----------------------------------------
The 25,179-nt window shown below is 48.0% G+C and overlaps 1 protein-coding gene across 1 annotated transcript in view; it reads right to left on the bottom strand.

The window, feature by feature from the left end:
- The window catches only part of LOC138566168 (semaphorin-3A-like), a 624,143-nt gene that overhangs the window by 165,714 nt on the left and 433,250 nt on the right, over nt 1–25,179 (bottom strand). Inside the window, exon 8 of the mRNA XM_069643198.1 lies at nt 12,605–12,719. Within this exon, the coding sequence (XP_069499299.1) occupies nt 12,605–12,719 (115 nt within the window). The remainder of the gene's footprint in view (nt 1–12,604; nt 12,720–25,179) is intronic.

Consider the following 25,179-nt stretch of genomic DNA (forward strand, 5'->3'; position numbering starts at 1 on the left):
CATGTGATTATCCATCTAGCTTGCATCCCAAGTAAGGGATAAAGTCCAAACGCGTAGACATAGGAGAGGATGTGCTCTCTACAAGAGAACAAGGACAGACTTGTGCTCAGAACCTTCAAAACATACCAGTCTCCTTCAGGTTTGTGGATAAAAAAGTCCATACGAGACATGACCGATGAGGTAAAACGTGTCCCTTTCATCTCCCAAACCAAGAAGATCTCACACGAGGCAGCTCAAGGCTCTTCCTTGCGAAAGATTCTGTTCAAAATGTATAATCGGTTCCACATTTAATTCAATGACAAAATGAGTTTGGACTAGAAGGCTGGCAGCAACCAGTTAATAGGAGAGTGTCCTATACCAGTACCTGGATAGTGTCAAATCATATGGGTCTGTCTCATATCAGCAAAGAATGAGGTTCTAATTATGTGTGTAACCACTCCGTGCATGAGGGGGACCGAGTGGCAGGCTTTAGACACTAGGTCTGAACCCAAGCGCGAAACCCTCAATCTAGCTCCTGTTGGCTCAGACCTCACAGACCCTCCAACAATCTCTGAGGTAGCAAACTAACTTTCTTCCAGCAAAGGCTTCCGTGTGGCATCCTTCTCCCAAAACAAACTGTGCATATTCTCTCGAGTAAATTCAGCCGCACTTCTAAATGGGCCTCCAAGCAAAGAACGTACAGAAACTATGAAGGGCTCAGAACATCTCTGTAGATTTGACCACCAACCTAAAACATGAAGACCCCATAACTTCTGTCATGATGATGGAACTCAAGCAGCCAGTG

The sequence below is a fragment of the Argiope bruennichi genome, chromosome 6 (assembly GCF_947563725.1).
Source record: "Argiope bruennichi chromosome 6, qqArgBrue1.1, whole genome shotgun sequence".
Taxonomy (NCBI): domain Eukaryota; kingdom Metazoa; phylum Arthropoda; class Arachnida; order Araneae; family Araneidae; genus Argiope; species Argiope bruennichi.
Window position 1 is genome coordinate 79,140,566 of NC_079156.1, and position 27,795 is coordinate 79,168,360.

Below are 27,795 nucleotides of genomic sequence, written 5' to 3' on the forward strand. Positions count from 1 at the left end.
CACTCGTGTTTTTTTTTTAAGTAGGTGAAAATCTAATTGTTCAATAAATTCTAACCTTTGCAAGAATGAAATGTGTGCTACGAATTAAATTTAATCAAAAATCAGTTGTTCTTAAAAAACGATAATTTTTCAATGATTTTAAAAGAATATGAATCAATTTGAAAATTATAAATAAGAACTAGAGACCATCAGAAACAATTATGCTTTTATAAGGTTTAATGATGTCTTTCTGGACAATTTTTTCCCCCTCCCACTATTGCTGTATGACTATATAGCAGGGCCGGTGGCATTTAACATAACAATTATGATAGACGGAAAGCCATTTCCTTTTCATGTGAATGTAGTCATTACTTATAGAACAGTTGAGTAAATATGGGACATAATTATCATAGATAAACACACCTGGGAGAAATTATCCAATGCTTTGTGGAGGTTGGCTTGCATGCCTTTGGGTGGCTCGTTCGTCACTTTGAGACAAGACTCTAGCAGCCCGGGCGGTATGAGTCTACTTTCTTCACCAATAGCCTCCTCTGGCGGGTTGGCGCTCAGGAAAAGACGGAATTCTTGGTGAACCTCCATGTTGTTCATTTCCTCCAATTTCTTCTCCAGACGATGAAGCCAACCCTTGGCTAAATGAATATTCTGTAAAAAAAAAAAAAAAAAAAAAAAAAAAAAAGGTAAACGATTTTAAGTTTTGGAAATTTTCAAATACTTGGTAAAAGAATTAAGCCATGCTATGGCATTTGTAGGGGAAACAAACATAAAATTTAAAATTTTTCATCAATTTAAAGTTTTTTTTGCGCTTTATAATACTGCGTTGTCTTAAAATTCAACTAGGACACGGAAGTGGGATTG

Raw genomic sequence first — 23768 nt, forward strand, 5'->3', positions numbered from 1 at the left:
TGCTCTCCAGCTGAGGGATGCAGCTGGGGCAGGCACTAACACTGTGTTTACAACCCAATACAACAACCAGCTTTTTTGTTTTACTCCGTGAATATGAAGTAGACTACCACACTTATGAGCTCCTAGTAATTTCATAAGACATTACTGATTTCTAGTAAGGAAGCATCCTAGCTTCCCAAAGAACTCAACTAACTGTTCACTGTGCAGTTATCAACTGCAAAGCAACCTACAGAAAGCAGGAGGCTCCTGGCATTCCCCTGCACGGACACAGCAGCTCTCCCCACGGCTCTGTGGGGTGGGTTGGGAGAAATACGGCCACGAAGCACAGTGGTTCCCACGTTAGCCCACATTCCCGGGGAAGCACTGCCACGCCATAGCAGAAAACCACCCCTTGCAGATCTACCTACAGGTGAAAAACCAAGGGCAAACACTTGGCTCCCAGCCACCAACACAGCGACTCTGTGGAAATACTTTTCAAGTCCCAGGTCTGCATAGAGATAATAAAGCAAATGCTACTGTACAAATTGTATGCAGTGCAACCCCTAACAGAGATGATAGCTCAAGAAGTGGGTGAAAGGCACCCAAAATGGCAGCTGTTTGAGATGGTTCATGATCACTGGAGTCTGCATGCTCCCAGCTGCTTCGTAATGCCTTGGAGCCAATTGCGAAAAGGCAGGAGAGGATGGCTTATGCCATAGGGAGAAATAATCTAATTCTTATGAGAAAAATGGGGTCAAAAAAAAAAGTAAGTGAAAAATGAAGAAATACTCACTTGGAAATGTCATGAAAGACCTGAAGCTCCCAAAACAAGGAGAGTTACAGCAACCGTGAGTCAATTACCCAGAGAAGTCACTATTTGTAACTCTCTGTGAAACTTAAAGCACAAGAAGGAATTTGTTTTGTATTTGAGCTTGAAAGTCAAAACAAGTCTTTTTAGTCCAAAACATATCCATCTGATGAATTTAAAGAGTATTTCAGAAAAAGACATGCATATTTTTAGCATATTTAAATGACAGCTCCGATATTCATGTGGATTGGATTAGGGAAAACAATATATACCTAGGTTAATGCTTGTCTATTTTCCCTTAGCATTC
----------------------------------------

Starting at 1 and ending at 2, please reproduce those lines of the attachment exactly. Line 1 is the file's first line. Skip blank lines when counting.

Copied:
The 25,179-nt window shown below is 48.0% G+C and overlaps 1 protein-coding gene across 1 annotated transcript in view; it reads right to left on the bottom strand.

The window, feature by feature from the left end: